Effects of air pollution on asthma hospitalization rates in different age groups in metropolitan cities of Korea

Minjeong Park, The University of Texas School of Public Health


Many studies have shown relationships between air pollution and the rate of hospital admissions for asthma. A few studies have controlled for age-specific effects by adding separate smoothing functions for each age group. However, it has not yet been reported whether air pollution effects are significantly different for different age groups. This lack of information is the motivation for this study, which tests the hypothesis that air pollution effects on asthmatic hospital admissions are significantly different by age groups. Each air pollutant's effect on asthmatic hospital admissions by age groups was estimated separately. In this study, daily time-series data for hospital admission rates from seven cities in Korea from June 1999 through 2003 were analyzed. The outcome variable, daily hospital admission rates for asthma, was related to five air pollutants which were used as the independent variables, namely particulate matter <10 micrometers>(μm) in aerodynamic diameter (PM10), carbon monoxide (CO), ozone (O3), nitrogen dioxide (NO2), and sulfur dioxide (SO2). Meteorological variables were considered as confounders. Admission data were divided into three age groups: children (<15 years of>age), adults (ages 15-64), and elderly (≥ 65 years of age). The adult age group was considered to be the reference group for each city. In order to estimate age-specific air pollution effects, the analysis was separated into two stages. In the first stage, Generalized Additive Models (GAMs) with cubic spline for smoothing were applied to estimate the age-city-specific air pollution effects on asthmatic hospital admission rates by city and age group. In the second stage, the Bayesian Hierarchical Model with non-informative prior which has large variance was used to combine city-specific effects by age groups. The hypothesis test showed that the effects of PM10, CO and NO2 were significantly different by age groups. Assuming that the air pollution effect for adults is zero as a reference, age-specific air pollution effects were: -0.00154 (95% confidence interval(CI)= (-0.0030,-0.0001)) for children and 0.00126 (95% CI = (0.0006, 0.0019)) for the elderly for PM 10; -0.0195 (95% CI = (-0.0386,-0.0004)) for children for CO; and 0.00494 (95% CI = (0.0028, 0.0071)) for the elderly for NO2. Relative rates (RRs) were 1.008 (95% CI = (1.000-1.017)) in adults and 1.021 (95% CI = (1.012-1.030)) in the elderly for every 10 μg/m3 increase of PM10 , 1.019 (95% CI = (1.005-1.033)) in adults and 1.022 (95% CI = (1.012-1.033)) in the elderly for every 0.1 part per million (ppm) increase of CO; 1.006 (95%CI = (1.002-1.009)) and 1.019 (95%CI = (1.007-1.032)) in the elderly for every 1 part per billion (ppb) increase of NO2 and SO2, respectively. Asthma hospital admissions were significantly increased for PM10 and CO in adults, and for PM10, CO, NO2 and SO2 in the elderly.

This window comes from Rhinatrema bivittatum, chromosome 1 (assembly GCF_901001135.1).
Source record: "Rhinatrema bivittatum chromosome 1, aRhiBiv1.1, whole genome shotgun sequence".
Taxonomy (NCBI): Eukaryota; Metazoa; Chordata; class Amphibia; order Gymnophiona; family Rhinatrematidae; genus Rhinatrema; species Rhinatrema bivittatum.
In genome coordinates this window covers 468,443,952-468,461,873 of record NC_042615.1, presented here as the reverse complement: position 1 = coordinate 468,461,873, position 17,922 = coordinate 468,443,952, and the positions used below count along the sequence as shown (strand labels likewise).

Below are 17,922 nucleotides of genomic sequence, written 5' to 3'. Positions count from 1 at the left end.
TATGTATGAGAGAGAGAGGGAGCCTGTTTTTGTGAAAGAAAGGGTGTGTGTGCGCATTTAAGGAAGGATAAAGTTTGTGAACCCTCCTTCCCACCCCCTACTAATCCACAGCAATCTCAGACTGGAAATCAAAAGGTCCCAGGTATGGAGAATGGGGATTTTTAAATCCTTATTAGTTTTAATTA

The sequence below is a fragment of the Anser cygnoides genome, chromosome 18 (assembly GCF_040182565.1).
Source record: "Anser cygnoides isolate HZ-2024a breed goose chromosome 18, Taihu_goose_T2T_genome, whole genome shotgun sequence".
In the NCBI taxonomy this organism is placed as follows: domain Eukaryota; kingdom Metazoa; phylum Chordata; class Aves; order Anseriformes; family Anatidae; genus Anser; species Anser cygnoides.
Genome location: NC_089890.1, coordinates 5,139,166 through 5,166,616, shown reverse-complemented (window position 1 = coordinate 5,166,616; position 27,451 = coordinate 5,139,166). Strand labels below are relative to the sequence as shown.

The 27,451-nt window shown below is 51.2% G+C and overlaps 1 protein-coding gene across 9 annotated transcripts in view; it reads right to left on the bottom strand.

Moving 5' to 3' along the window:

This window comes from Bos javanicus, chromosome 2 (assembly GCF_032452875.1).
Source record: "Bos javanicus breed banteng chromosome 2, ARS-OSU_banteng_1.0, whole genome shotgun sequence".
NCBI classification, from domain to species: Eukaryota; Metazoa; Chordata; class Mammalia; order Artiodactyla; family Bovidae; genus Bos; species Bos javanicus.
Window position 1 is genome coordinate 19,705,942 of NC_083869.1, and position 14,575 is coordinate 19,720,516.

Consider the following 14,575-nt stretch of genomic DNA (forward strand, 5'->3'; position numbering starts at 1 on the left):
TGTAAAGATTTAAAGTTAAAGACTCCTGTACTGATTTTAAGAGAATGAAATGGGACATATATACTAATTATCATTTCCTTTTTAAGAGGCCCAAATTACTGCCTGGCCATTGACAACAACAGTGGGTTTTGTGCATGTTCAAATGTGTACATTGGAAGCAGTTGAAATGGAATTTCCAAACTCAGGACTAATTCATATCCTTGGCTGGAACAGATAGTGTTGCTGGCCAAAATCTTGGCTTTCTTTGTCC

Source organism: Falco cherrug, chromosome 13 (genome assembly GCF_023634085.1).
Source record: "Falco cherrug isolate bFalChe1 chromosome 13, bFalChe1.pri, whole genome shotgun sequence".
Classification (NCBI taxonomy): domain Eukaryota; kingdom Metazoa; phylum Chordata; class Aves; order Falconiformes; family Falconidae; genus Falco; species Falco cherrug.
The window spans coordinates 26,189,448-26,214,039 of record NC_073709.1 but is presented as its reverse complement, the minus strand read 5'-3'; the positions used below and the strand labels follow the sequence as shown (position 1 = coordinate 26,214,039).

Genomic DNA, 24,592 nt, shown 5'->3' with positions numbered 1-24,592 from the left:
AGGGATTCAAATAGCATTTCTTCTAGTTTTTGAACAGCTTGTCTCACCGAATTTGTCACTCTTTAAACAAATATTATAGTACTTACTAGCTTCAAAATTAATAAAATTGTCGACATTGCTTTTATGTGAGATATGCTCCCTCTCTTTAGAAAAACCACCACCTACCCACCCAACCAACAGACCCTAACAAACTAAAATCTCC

Subject Area

Environmental Health|Public health

Recommended Citation

Park, Minjeong, "Effects of air pollution on asthma hospitalization rates in different age groups in metropolitan cities of Korea" (2010). Texas Medical Center Dissertations (via ProQuest). AAI1475395.